Lowood and his staff seek out old cartridges, floppy disks, compact discs, tape-based games and attempt to extract the data exactly as it was recorded. It's then transferred to a storage server for posterity. "To do that work of the data extraction we have a forensic workstation -- to my knowledge it's one of only three in the world that are used in research libraries," Lowood said. "There are two libraries in the US -- Emory and Stanford -- that have forensic workstations. So we do the whole business with write blocking to make sure that nothing is changed."

In cases where games are damaged or data has been corrupted, Lowood and his team will sometimes hire data recovery specialists to see if they can salvage things. In other cases, there may be a need to simply recreate data from scratch.

"The strategy of 'recreation' has been developed most strongly in the area of new media art and digital art with museums," Lowood said. "There have been installations in the past that were set up and you can't really install things in the way they were in the past. It's impossible. Let's say someone did something in 1989 that involved drawing data from a stock market feed. You're not going to be able to do the same stuff that they did. The technology is different, the stock data is different."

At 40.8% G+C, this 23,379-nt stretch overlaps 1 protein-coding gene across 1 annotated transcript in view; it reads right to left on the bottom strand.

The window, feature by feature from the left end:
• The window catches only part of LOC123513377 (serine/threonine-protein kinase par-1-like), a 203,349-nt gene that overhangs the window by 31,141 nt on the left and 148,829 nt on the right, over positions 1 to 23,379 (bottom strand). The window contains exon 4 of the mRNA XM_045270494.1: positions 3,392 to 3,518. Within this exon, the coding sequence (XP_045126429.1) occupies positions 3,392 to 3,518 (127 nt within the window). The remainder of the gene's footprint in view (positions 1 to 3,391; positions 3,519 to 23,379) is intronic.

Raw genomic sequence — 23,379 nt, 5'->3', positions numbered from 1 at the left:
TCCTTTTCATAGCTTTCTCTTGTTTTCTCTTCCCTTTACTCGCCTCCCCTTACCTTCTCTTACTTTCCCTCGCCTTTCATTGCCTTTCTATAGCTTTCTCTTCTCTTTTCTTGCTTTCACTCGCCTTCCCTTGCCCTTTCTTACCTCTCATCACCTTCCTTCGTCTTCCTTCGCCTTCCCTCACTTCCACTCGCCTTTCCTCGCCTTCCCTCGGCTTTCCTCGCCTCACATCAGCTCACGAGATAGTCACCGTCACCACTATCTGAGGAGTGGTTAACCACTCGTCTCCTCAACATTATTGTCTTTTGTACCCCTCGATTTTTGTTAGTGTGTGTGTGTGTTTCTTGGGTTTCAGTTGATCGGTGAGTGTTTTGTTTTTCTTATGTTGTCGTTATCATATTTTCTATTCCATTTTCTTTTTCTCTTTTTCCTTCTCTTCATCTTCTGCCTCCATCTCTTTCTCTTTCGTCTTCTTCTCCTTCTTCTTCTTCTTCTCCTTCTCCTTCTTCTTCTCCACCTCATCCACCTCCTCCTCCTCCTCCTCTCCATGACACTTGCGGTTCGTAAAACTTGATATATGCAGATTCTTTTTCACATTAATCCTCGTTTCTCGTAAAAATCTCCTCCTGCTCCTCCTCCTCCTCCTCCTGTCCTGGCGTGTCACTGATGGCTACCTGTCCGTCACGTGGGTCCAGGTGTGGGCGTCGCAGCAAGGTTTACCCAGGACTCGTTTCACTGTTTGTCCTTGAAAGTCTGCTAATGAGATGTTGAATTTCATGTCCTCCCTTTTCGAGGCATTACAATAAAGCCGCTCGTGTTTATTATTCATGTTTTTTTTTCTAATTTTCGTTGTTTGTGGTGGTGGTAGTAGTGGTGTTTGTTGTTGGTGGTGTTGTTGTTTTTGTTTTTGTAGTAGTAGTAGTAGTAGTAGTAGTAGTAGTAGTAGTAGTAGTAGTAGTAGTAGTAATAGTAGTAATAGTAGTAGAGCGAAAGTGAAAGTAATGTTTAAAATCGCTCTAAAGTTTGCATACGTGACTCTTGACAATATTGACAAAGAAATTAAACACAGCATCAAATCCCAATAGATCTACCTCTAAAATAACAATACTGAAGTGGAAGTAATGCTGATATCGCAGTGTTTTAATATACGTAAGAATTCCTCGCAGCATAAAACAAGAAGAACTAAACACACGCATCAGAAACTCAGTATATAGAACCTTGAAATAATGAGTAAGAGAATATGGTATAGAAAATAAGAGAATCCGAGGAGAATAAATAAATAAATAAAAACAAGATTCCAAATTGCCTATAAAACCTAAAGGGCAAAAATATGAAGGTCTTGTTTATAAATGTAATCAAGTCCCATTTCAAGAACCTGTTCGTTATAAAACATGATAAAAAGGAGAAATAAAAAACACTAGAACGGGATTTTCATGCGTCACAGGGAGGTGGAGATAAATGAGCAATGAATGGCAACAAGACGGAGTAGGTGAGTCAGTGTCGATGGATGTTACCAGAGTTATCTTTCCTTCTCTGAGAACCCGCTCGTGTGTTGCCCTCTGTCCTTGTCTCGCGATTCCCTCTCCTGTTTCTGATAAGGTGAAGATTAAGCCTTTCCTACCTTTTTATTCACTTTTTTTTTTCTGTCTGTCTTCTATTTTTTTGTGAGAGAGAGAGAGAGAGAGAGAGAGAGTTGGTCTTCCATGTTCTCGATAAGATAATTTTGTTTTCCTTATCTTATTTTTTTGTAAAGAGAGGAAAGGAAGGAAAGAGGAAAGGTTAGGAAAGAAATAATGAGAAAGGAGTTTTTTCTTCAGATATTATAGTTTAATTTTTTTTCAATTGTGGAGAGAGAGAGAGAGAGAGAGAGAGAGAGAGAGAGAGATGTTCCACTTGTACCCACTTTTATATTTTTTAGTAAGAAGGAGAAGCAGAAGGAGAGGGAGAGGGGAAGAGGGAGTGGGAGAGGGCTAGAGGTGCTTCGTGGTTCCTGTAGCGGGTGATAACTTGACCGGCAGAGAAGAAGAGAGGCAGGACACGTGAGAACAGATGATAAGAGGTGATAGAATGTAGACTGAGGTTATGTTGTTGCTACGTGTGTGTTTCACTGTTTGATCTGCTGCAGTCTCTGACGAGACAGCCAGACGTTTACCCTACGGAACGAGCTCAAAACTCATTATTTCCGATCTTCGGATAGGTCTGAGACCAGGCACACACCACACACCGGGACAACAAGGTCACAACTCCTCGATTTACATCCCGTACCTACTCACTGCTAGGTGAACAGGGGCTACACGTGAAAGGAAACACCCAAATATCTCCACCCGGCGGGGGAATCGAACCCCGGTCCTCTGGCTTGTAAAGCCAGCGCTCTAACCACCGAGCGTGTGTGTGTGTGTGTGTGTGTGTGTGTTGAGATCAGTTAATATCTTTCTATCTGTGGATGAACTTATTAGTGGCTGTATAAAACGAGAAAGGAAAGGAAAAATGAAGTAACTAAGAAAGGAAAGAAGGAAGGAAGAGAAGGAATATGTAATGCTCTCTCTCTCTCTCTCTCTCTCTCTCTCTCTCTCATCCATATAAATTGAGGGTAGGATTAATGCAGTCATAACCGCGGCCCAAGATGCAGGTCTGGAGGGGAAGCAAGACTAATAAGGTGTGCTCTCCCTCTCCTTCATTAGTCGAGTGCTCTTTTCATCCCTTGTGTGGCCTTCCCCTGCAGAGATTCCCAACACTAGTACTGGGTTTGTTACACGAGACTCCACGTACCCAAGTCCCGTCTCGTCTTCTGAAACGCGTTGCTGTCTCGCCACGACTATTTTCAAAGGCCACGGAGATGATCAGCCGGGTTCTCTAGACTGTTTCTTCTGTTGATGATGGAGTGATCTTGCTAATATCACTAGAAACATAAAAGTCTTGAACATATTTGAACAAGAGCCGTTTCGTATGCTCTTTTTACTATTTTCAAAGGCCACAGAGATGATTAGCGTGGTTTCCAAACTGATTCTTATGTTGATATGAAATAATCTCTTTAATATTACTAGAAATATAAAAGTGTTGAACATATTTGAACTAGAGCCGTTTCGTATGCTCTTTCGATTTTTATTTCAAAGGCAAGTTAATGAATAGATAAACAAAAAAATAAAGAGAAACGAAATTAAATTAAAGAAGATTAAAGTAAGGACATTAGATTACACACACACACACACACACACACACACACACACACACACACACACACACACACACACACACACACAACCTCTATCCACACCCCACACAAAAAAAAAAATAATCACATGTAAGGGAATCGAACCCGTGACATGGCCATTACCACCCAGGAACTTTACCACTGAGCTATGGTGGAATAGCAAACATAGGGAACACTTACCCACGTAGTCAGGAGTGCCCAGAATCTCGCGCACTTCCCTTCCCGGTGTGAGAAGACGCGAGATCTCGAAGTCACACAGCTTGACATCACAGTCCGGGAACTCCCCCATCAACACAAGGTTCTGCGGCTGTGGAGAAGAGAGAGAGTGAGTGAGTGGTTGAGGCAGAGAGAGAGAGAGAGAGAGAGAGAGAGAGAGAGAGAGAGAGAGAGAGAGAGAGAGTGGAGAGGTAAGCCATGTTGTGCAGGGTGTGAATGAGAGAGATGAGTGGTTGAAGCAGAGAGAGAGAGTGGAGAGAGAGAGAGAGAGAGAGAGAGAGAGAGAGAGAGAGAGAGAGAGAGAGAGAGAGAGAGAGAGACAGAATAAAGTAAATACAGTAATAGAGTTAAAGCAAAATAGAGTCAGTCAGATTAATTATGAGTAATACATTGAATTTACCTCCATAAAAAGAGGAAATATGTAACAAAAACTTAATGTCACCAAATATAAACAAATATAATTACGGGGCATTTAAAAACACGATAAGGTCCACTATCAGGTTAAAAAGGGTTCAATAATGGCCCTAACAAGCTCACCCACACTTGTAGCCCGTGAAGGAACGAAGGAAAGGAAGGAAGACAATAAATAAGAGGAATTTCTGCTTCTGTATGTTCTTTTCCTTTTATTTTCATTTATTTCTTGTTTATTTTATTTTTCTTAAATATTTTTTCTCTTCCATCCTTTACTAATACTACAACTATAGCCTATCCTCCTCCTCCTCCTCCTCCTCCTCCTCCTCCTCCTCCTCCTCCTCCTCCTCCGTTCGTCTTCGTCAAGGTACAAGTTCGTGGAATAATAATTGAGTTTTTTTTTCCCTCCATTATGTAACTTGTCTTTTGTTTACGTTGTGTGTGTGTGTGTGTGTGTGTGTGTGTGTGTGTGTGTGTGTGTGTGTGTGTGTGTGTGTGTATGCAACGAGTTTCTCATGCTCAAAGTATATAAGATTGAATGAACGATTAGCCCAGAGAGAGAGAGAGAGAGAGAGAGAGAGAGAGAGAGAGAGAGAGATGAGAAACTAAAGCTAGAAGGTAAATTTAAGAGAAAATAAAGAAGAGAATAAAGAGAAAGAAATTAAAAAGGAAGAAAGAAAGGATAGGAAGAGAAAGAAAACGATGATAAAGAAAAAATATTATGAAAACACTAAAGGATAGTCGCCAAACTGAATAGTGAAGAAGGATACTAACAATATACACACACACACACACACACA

"So there's a group that's been working on new media art that's developed an approach to that. They use a questionnaire with the artist to learn what the artist's intentions were, what kind of equipment they used. They basically put together a package so that in the future somebody could recreate that exhibit. What you preserve is more about information about the artist's intentions, photographs of what it looked like, or video."

If the idea of preserving video games as cultural and historical artifacts is uncontroversial, the question of whether or not video games should be treated as museum-worthy works of art is less straightforward.